• Consider keeping kids at home for a day. If a child has a cold, going to school will do him no harm. But for the protection of other children, a child in the first stages who has a severe runny nose should probably stay at home. The most infectious period generally begins about a day before symptoms appear and lasts only another day or two.

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Prevention

  • Wash your hands—often. The most effective way to keep a cold from spreading is hand washing. If you have a cold, remember that it spreads via your fingers, so wash them often in soap and warm water. If you are around people with colds, wash your hands often and try to avoid putting your fingers to your nose and eyes.
  • Try not to share objects with cold sufferers. This means not touching their telephones, pencils, typewriters and other tools, drinking glasses, or towels. Paper towels and paper cups are worthwhile investments during cold season. See that used tissues are disposed of promptly and properly. They should be discarded in a plastic-lined receptacle or paper bag, or in any manner that makes rehandling them unnecessary.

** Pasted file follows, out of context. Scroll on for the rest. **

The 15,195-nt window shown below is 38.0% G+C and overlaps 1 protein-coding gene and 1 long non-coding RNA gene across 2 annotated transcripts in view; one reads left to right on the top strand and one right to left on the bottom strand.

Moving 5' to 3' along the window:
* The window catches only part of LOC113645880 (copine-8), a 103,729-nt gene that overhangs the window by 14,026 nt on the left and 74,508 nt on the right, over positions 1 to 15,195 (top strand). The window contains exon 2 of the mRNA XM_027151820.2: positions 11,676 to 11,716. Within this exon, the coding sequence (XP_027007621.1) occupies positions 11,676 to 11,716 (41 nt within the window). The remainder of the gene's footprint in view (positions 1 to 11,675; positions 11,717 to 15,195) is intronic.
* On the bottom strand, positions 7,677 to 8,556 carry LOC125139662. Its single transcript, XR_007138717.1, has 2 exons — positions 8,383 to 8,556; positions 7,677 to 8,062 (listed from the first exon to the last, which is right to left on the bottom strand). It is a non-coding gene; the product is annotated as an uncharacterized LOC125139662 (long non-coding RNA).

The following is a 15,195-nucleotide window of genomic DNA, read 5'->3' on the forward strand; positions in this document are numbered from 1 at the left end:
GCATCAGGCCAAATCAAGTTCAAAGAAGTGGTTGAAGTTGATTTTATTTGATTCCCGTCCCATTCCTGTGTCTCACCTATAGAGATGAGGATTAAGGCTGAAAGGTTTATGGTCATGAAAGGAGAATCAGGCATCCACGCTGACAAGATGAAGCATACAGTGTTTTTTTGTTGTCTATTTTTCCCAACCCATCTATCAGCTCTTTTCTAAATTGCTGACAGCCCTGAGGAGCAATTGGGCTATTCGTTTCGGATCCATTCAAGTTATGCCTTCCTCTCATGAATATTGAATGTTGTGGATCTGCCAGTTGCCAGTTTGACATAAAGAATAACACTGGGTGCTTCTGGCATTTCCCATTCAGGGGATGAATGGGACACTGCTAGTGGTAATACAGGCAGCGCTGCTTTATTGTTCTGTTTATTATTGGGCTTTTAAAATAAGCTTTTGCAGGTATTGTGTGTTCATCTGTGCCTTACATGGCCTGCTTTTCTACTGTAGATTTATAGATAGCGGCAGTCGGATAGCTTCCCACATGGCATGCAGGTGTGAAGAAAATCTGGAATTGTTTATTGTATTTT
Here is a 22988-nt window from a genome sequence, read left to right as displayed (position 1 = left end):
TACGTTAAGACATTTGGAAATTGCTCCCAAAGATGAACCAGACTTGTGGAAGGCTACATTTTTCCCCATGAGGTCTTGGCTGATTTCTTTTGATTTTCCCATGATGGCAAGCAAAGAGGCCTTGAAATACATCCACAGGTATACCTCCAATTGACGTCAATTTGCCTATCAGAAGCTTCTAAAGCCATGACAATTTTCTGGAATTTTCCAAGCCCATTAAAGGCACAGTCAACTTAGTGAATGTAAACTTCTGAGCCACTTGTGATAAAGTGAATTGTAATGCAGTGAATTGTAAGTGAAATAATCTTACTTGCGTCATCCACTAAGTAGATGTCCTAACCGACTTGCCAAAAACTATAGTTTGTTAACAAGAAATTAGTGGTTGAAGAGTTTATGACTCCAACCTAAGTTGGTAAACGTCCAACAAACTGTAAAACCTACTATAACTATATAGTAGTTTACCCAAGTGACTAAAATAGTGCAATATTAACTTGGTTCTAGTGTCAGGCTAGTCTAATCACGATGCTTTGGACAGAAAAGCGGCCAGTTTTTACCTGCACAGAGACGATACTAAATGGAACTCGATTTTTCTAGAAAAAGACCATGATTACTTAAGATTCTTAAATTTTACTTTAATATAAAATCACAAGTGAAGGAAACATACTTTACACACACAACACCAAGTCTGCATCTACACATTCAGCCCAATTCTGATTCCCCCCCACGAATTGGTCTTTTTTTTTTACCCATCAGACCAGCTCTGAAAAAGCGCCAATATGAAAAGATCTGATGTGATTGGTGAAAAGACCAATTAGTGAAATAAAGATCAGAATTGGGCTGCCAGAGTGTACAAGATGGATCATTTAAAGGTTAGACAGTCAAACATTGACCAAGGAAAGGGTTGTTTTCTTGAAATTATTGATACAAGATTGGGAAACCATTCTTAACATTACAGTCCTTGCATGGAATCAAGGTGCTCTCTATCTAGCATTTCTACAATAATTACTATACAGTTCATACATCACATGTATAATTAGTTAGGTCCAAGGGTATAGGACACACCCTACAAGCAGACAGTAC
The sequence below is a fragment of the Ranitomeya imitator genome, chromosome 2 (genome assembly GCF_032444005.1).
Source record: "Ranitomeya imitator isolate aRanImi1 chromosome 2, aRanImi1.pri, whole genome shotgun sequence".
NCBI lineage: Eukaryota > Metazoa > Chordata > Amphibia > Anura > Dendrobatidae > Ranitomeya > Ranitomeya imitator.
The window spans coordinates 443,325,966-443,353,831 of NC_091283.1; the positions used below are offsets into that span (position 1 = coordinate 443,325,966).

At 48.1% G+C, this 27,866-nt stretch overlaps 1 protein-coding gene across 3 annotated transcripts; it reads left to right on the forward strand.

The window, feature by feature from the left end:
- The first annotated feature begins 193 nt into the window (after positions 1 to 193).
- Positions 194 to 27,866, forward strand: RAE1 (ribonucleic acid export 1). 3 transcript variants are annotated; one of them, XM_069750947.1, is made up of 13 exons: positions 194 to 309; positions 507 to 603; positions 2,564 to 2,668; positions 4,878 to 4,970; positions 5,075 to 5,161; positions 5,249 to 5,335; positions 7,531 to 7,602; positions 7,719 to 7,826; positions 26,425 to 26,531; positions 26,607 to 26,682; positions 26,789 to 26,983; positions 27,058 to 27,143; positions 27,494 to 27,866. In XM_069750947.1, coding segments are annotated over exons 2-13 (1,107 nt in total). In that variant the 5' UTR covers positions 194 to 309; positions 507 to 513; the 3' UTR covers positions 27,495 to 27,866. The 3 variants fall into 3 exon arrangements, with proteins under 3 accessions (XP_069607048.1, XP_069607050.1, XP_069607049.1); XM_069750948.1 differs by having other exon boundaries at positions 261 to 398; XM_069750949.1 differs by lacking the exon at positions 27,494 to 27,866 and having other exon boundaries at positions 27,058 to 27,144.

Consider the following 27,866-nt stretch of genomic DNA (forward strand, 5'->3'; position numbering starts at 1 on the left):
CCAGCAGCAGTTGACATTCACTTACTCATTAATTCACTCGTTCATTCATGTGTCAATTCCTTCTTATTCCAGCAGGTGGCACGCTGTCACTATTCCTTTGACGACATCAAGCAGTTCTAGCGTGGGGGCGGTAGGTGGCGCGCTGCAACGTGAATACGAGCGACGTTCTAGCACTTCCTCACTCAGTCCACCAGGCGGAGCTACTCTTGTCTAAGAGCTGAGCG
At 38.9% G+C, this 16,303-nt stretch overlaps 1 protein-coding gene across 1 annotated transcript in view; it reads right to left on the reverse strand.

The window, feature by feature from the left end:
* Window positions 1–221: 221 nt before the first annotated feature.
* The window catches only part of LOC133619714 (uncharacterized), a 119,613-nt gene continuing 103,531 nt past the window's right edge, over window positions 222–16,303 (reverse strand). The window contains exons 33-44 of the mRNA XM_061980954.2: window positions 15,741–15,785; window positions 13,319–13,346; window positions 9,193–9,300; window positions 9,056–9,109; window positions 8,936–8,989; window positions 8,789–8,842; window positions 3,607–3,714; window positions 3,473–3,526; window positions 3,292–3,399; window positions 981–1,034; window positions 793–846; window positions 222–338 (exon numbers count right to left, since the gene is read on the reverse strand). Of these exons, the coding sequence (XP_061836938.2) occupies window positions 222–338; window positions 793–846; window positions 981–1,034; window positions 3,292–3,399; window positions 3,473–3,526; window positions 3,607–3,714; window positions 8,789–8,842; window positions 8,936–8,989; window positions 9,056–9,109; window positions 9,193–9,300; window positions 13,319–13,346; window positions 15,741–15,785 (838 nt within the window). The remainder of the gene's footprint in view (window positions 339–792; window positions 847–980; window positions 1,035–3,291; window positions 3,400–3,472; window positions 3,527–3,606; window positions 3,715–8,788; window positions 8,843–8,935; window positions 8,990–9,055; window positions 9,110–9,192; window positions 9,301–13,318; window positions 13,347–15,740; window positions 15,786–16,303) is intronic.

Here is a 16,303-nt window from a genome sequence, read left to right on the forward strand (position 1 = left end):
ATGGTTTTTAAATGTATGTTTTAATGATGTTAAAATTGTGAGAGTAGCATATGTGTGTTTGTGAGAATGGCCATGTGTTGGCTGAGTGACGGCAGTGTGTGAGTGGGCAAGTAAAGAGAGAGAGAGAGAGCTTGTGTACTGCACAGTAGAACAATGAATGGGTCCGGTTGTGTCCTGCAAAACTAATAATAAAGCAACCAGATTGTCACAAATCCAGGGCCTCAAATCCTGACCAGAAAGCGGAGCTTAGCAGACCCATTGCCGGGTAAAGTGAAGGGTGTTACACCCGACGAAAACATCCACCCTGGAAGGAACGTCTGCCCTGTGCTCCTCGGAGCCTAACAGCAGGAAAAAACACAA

Beyond Home Remedies: When To Call Your Doctor

There is virtually nothing a doctor can do for a cold. But contact your doctor if you have any of the following symptoms, which may seem cold-like but can indicate something more serious.

  • High fever
  • Shortness of breath
  • Severe pain in the stomach, chest, head or ears
  • Enlarged neck glands
  • Coughing up a large amounts of mucus, severely painful sore throat that interferes with swallowing or severe runny nose that persists for more than a week
  • For children: shortness of breath or wheezing (particularly difficult breathing), marked irritability or lethargy

Don't assume that a nasal discharge that thickens and looks greenish indicates a bacterial infection. By itself, a greenish secretion is nothing to worry about. It is not caused by invading bacteria, but is part of your immune system’s response to the cold virus, and does not call for antibiotics.

What Your Doctor Will Do

The ears, nose, throat, and chest will be examined, and a chest x-ray may be taken. If a bacterial infection is diagnosed, your doctor may prescribe an antibiotic. But if a cold is found to be uncomplicated, home treatment is the most likely recommendation.

Source:

The Complete Home Wellness Handbook

John Edward Swartzberg, M.D., F.A.C.P., Sheldon Margen, M.D., and the editors of the UC Berkeley Wellness Letter

Updated by Remedy Health Media

Publication Review By:

Published: 16 Nov 2011

Last Modified: 12 Feb 2014